Remembrance is part of modern British life, culture and heritage. Remembrance Day on 11 November is when millions of people stop what they are doing and observe a Two Minute Silence at 11 o’clock. This commemorates the exact moment the First World War ended in 1918 – on the eleventh hour of the eleventh day of the eleventh month. The first Remembrance Day in Britain and the Commonwealth was held in 1919.
First World War Memorials
It is not known exactly how many First World War memorials there are, but there are certainly tens of thousands throughout Britain. No area of our heritage is more poignant than war memorials. They are found everywhere and link the tragic impact of the First World War with local communities today.
First World War memorials take a variety of forms. In Rutland, as in other counties, the most familiar are the memorial crosses found in towns and villages and the memorial tablets in churches.
The photograph above shows ex-Service men and local Army units assembled in the Market Square on 6 April 1922 for the special parade which was part of the ceremony for the unveiling of the Oakham War Memorial.
Members of A Squadron Leicestershire Yeomanry and the local platoons of B Company 5th Battalion Leicestershire Regiment were at the front. The ex-Servicemen (of which there were around 180), wearing their medals and decorations, were next in the parade. The rear was brought up by the Oakham School O.T.C. with their rifles and side-arms.
This photograph shows the unveiling ceremony of the Exton and Whitwell War Memorial which took place on Wednesday 4 October 1922. The Bishop of Nottingham performed the blessing and the Viscount Campden, eldest son of Lord and Lady Gainsborough, carried out the unveiling.
Wartime casualties have also been commemorated in many other ways. At Market Overton the memorial takes the form of a church lichgate, at Exton there are Gardens of Remembrance and at Braunston Church there are stained-glass windows.
To find out about the Memorial in Oakham Castle to the men of the Leicestershire Yeomanry who fell in the First World War, please visit our sister website: https://www.oakhamcastle.org/remembrance
A range of ‘Memorial’ buildings were also constructed around Rutland. In Oakham these took the form of the Rutland Memorial Cottage Hospital and the War Memorial Institute. War Memorial Chapels were erected at both Oakham and Uppingham Schools. In several villages, including Braunston and Edith Weston, Memorial Village Halls dedicated to the memory of those from the parish who had been killed in the war were built.
Rutland Memorial Hospital
The Rutland Memorial Cottage Hospital in Oakham was built as a memorial to the local men who lost their lives during the First World War. The actual scheme to build the hospital was set in motion at a meeting held at the Victoria Hall in Oakham on 28 June 1920. However, owing to the high cost of building, the project was put on hold until December 1922.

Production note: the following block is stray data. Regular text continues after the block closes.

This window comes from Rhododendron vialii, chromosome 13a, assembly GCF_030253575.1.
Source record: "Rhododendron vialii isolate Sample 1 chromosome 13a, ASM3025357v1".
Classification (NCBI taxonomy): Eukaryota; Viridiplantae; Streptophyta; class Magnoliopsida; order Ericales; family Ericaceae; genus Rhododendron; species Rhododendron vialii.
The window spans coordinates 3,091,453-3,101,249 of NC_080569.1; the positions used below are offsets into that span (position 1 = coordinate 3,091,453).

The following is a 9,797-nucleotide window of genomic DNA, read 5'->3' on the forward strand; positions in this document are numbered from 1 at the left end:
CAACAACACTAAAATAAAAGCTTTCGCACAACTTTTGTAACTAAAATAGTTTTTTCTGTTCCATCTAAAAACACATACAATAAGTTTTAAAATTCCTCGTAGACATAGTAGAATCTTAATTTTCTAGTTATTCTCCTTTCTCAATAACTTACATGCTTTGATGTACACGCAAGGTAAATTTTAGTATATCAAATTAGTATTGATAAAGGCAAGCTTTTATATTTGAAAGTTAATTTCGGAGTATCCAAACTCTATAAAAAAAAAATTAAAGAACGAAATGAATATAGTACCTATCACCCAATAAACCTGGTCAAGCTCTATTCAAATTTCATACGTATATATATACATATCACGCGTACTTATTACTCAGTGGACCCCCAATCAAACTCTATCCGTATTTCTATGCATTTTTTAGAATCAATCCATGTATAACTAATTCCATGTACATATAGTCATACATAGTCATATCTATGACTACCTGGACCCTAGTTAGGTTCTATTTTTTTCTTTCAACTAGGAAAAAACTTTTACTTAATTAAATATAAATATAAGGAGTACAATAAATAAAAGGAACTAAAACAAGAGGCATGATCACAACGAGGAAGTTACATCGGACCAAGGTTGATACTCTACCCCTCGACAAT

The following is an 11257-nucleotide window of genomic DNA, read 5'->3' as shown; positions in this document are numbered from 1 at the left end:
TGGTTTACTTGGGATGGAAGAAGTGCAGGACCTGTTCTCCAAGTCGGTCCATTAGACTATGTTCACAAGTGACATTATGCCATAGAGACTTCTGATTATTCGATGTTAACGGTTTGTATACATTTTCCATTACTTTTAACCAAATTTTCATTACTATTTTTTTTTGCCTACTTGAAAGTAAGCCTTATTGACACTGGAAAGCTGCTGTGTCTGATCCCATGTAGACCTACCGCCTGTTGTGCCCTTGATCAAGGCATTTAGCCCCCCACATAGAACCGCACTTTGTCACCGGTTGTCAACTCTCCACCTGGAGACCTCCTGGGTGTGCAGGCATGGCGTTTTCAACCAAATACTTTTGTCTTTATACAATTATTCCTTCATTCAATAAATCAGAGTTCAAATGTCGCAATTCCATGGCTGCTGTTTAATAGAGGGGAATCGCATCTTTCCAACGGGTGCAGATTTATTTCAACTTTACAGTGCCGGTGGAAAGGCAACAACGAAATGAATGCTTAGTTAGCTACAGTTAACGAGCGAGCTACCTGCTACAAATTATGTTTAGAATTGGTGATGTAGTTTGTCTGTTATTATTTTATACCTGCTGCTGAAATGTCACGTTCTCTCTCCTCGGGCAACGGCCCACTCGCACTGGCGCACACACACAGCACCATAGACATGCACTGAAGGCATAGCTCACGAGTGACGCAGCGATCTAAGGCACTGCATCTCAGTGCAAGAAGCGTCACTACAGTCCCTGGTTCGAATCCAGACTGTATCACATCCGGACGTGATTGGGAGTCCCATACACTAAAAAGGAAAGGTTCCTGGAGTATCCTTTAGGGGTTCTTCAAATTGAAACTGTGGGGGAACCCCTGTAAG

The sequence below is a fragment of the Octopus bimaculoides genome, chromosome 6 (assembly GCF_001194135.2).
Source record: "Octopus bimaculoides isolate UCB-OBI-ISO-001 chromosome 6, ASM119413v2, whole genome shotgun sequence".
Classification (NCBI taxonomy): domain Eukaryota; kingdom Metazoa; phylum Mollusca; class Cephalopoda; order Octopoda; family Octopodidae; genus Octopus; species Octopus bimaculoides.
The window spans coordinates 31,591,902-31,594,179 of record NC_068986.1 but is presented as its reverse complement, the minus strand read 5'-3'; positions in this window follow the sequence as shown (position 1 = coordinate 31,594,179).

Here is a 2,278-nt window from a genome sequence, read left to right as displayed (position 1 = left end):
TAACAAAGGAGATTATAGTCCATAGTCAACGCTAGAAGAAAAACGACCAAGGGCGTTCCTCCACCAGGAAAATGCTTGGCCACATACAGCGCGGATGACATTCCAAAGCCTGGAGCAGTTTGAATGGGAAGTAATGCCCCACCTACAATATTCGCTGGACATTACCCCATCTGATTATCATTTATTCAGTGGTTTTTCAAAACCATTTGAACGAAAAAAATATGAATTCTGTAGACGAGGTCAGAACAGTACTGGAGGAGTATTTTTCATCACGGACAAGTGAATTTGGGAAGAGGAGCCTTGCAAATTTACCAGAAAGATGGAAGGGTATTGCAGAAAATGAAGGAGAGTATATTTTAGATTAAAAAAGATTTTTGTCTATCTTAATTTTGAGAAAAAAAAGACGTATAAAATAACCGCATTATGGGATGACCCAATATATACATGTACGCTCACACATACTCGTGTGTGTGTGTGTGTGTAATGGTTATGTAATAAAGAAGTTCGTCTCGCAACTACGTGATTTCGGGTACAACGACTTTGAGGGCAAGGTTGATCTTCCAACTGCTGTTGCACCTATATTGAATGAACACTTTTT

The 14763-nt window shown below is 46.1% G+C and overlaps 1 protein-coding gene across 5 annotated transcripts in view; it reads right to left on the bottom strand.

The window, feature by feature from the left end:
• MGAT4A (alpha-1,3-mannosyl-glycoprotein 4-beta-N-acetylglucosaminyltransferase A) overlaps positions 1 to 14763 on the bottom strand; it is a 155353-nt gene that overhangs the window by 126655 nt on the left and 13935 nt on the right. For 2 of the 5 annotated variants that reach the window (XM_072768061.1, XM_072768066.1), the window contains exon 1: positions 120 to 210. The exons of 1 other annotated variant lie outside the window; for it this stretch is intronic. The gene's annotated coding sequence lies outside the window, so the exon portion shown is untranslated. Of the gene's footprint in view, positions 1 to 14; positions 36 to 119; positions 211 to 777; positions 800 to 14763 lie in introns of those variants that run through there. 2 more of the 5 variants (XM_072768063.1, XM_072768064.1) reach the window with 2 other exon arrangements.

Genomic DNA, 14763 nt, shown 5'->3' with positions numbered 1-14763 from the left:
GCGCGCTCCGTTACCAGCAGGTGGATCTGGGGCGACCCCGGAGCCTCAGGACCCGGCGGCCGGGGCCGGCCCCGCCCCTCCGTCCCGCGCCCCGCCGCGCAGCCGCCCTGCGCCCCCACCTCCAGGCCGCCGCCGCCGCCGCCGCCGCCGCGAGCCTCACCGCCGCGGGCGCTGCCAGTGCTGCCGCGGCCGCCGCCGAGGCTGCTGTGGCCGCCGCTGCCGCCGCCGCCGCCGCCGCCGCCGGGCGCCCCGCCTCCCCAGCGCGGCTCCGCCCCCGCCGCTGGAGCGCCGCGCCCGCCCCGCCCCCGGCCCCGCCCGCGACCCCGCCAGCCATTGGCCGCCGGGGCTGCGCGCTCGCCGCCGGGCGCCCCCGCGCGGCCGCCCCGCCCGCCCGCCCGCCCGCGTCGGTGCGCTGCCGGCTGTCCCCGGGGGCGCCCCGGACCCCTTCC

The designs for the hospital were produced by Webb and Gray (architects and surveyors based in Dudley). The contract for the building work was awarded to Higgs and Son of Oakham. The total cost of the building and fittings was around £8,000 (approximately £460,000 today). The land, on Cold Overton Road, was given by Lord Lonsdale. The site was thought perfect as it was on high ground, on the outskirts of town. It was protected from the noise of the station by houses, and on every other side it was surrounded by countryside.
Once the scheme was launched, it was well supported throughout the county. Many subscriptions, large and small were forthcoming. Also, countless events, including bazaars, dances and whist drives, were successfully held to raise funds. These included a grand bazaar at Victoria Hall in November 1923 which raised nearly £1000 over two days. The necessary money was quickly collected and the hospital was able to open free of debt.
The official opening ceremony took place on Thursday 19 February 1925 with the hospital open for patients from Thursday 26 February 1925.
The Story of the Poppy
The distinctive red poppy has a long association with Remembrance Day. It has become a potent symbol of the great losses suffered during past wars.
The scarlet corn poppy (popaver rhoeas) was a common flower on the Western Front. It grows naturally in conditions of disturbed earth and was one of the only plants to grow on the otherwise barren battlefields.
The significance of the poppy as a lasting memorial symbol to the fallen was realised by Canadian doctor Lieutenant Colonel John McCrae. In the spring of 1915, shortly after losing a friend in Ypres, he was inspired by the sight of the poppies to write the now famous poem ‘In Flanders Fields’.
McCrae’s poem inspired an American academic, Moina Michael, to make handmade red fabric poppies which were brought to England by a French lady, Anna Guerin. The Royal British Legion, formed in 1921, adopted the poppy as the symbol of remembrance and for their ‘Poppy Appeal’.
The first ever ‘Poppy Appeal’ in 1921 raised over £106,000, a small fortune at the time. The following year, a poppy making factory was set up by Major George Howson MC, giving jobs to disabled former servicemen.